Constitutional Law Keyed to Cohen
R.A.V. v. City of St. Paul, Minnesota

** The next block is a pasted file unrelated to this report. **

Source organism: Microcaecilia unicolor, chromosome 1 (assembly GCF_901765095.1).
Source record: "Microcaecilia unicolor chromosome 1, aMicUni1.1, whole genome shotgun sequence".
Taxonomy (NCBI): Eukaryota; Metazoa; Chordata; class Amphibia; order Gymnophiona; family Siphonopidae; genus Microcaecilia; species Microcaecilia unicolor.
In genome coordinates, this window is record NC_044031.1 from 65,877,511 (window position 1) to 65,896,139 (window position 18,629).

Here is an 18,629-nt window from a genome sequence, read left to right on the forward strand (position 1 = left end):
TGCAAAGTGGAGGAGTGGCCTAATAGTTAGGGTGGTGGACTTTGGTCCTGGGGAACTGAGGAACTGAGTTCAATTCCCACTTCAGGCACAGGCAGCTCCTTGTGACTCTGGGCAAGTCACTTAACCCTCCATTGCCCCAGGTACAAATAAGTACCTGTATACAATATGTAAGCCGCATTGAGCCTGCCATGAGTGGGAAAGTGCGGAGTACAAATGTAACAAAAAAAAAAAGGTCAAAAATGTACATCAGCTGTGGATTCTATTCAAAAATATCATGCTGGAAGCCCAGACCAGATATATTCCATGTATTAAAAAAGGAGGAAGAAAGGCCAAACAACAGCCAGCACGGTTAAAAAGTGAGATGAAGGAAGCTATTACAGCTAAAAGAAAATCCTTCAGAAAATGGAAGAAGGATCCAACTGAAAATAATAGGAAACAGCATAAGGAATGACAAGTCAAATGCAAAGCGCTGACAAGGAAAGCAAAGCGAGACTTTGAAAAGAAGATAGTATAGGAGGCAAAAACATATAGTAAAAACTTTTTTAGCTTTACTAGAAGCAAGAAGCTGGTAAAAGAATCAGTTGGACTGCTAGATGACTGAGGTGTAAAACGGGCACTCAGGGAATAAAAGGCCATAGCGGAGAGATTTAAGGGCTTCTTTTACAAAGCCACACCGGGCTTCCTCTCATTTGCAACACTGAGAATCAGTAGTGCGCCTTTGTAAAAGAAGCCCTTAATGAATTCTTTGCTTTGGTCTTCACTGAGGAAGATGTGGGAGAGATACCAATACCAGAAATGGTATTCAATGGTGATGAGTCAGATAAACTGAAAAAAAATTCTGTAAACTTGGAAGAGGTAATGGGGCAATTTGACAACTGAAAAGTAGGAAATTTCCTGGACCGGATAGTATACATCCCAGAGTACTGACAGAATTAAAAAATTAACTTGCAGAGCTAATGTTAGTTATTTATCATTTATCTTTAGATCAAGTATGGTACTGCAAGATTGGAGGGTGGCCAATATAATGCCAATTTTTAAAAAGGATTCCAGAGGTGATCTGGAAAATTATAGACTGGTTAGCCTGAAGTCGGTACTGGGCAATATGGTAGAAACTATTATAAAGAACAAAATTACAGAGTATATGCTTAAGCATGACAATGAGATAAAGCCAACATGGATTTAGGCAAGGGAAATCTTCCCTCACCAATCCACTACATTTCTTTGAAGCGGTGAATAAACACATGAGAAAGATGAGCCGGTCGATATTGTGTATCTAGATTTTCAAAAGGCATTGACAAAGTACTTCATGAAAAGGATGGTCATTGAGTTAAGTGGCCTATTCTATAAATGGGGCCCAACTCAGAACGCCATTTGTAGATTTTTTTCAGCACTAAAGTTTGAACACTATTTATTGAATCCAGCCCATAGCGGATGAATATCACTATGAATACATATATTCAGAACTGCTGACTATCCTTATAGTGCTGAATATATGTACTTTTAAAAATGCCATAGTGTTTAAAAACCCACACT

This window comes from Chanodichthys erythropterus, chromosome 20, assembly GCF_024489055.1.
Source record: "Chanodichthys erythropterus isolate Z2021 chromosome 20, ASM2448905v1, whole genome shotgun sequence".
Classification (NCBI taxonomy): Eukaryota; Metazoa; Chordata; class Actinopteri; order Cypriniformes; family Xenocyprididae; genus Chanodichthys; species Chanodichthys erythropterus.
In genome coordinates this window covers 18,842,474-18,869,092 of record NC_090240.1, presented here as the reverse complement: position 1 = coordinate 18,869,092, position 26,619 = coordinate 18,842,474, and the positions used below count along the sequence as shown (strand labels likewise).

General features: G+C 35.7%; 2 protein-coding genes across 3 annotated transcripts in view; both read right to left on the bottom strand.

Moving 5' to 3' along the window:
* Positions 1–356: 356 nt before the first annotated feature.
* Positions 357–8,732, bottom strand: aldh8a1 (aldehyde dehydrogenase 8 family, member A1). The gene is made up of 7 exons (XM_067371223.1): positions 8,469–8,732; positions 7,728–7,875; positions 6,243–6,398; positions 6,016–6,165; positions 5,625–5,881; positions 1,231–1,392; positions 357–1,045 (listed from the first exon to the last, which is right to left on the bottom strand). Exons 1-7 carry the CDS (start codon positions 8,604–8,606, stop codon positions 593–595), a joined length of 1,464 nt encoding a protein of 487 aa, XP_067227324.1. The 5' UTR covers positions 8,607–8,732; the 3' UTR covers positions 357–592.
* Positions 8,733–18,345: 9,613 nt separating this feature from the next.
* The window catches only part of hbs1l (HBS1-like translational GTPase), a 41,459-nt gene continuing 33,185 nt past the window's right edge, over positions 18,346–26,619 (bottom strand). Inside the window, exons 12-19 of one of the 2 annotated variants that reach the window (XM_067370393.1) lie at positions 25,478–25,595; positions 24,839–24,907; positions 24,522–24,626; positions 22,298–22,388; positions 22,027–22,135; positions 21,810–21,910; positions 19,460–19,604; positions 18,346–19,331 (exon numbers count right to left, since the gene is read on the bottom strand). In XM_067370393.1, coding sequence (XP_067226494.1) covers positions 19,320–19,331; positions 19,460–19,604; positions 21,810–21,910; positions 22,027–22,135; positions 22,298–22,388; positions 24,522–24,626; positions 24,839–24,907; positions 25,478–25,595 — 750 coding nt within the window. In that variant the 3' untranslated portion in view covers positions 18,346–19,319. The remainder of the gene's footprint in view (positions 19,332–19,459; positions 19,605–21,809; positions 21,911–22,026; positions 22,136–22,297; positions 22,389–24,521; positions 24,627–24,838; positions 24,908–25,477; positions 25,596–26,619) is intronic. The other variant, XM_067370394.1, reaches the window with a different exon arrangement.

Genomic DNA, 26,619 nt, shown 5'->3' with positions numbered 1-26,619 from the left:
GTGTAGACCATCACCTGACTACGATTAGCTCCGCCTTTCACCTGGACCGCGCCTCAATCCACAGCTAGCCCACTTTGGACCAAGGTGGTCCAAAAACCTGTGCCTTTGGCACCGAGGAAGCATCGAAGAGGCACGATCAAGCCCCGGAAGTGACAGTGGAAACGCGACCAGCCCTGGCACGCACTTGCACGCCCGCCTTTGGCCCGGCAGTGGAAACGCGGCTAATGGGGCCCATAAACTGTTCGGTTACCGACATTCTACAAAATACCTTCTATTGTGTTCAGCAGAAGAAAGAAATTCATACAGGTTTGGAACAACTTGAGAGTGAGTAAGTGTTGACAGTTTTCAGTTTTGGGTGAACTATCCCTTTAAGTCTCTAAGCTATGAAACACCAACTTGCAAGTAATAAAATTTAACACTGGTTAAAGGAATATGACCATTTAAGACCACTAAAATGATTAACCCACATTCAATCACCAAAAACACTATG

On June 21, 1990, Petitioner, a juvenile, and several other individuals allegedly assembled a crudely-made cross and burned it inside the fenced yard of a black family that lived across the street from Petitioner. Petitioner was then charged under the St. Paul Bias-Motivated Crime Ordinance, which provides that “Whoever places on public or private property a symbol, object, appellation, characterization or graffiti, including, but not limited to, a burning cross or Nazi swastika, which one knows or has reasonable grounds to know arouses anger, alarm or resentment in others on the basis of race, color, creed, religion, or gender commits disorderly conduct and shall be guilty of a misdemeanor.” Petitioner claims this is impermissibly content-based legislation and therefore facially invalid under the First Amendment, and therefore filed a motion as such. The trial court granted this motion, but the Minnesota Supreme Court reversed on account that the phrase discussing the arousal of anger amounts to fighting words. Petitioner then appealed to the United States Supreme Court.
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